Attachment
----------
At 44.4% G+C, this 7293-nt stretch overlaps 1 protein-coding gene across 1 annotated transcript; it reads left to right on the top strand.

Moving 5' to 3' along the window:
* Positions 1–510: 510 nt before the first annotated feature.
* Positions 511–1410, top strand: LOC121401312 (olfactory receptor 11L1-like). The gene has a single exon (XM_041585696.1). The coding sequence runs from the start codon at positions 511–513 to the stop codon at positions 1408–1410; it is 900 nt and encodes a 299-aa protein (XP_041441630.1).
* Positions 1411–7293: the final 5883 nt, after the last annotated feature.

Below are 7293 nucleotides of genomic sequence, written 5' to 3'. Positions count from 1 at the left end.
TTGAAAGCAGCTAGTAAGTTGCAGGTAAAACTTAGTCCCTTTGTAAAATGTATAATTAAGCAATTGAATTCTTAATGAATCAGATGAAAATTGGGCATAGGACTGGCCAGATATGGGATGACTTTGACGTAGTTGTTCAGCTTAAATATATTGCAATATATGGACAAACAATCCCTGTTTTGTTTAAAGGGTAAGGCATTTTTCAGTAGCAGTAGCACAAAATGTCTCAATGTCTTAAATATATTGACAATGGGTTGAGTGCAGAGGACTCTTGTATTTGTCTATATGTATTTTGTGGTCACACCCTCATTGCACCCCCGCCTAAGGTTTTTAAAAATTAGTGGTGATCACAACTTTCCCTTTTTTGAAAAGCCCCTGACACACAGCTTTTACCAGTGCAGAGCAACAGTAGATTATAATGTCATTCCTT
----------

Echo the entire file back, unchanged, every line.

At 44.4% G+C, this 7293-nt stretch overlaps 1 protein-coding gene across 1 annotated transcript; it reads left to right on the top strand.

Moving 5' to 3' along the window:
* Positions 1–510: 510 nt before the first annotated feature.
* Positions 511–1410, top strand: LOC121401312 (olfactory receptor 11L1-like). The gene has a single exon (XM_041585696.1). The coding sequence runs from the start codon at positions 511–513 to the stop codon at positions 1408–1410; it is 900 nt and encodes a 299-aa protein (XP_041441630.1).
* Positions 1411–7293: the final 5883 nt, after the last annotated feature.

Below are 7293 nucleotides of genomic sequence, written 5' to 3'. Positions count from 1 at the left end.
TTGAAAGCAGCTAGTAAGTTGCAGGTAAAACTTAGTCCCTTTGTAAAATGTATAATTAAGCAATTGAATTCTTAATGAATCAGATGAAAATTGGGCATAGGACTGGCCAGATATGGGATGACTTTGACGTAGTTGTTCAGCTTAAATATATTGCAATATATGGACAAACAATCCCTGTTTTGTTTAAAGGGTAAGGCATTTTTCAGTAGCAGTAGCACAAAATGTCTCAATGTCTTAAATATATTGACAATGGGTTGAGTGCAGAGGACTCTTGTATTTGTCTATATGTATTTTGTGGTCACACCCTCATTGCACCCCCGCCTAAGGTTTTTAAAAATTAGTGGTGATCACAACTTTCCCTTTTTTGAAAAGCCCCTGACACACAGCTTTTACCAGTGCAGAGCAACAGTAGATTATAATGTCATTCCTT